Since redistricting in 2002, Yale students have become an increasingly important constituency in Ward 22, and aldermanic candidate Cordelia Thorpe faces an uphill battle to win them over in a few short weeks.
Thorpe, who is challenging Ward 22 Alderman Drew King to a primary on Sept. 13, is campaigning on a platform of unity and inclusiveness in the neighborhood. Roughly one quarter of the ward’s voters are students, including residents of Swing Space as well as Ezra Stiles, Morse, Silliman and Timothy Dwight colleges, and Thorpe said she thinks they stand to gain valuable guidance from their Dixwell neighbors.
“I’m for everyone,” said Thorpe, a 45-year New Haven resident who said she retired from working at the New Haven Correctional Center and now works at Yale-New Haven Hospital. “Each member of this ward is important to me.”
The central issue of Thorpe’s campaign is an effort to demonstrate that she would be more visible and more attentive to her constituents than King has been during his two years on the board.
At a campaign barbeque at the Elks Lodge in Dixwell yesterday, Thorpe and a handful of supporters cooked up hamburgers and hot dogs for anyone interested in discussing political issues, registering to vote or just consuming free food. One of the attendees, Dixwell resident Harry Coe, said he thinks King has not done enough to support his constituents with problems like housing.
“We need somebody that’s going to work, that’s going to fight for us,” he said.
But as evidence of his work on behalf of Dixwell, King pointed to the $250,000 he secured from Yale to build a park in Dixwell and his efforts to improve public safety by personally engaging with the community’s residents.
In contrast, King said Thorpe has not been involved in the community and is not well known by Dixwell residents.
“I have done a lot of beautiful things in the community,” King said. “I have done a tremendous lot of things that she probably doesn’t know about because she has not done anything for the community at all.”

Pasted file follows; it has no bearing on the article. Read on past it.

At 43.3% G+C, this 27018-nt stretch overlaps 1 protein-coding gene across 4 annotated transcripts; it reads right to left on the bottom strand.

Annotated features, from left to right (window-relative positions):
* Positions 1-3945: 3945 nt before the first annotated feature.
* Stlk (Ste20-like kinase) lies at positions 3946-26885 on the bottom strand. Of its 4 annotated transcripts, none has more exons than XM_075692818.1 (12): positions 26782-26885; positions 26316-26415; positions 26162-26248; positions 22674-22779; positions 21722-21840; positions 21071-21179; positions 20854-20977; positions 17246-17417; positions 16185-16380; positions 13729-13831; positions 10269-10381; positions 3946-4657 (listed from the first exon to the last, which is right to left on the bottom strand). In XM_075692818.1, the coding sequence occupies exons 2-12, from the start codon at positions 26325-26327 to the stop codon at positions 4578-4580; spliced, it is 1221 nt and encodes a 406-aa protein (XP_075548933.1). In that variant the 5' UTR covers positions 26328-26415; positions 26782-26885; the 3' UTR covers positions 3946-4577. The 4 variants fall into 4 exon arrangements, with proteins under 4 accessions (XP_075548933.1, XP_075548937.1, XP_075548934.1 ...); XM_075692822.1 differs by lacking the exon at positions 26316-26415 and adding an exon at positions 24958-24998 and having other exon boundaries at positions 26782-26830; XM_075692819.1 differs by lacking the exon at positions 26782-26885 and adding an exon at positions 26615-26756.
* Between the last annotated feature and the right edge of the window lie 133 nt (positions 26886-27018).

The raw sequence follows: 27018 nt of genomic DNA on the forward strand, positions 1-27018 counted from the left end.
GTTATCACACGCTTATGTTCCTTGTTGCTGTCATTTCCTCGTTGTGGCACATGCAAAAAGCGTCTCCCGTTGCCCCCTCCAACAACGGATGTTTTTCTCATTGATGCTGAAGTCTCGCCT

Thorpe said she would consult with community members on major citywide issues rather than pushing her own agenda.
“As alderperson I’d be focusing totally, 100 percent on all constituents in my ward,” Thorpe said. “It would be my position to work for my constituents.”
In next Tuesday’s primary, Thorpe will likely face a tough challenge against King, who won a “very strong” endorsement from the ward’s Democratic committee, according to Alyssa Rosenberg ’06, the committee’s co-chair.
Rosenberg said she thinks King has already been a strong unifying force in the ward.
“He’s the only candidate that has reached out to the student body and been active in the community at the same time,” she said.
Though Rosenberg said she is “comfortable and confident” that the committee and the endorsement process have been open and fair, Thorpe said the committee did not adequately represent the community, in particular because she felt students were overrepresented relative to Dixwell residents.
“I would say 99 percent of the community members do not know who’s on the ward committee, do not know when they meet,” Thorpe said. “How would you feel if you lived in this community and you didn’t know what was going on?”
The committee decided not to release a vote tally, and Rosenberg would not say how many of the committee’s 30 to 40 members voted in the endorsement. She said half of the committee members are students, and half are residents.
In addition to a grass-roots, door-to-door reach-out effort in Dixwell, Thorpe’s campaign is trying to reach students. Through Sept. 8, Thorpe campaign chairperson Valerie McKinney, a Pierson College dining hall employee, is registering people to vote in the dining hall.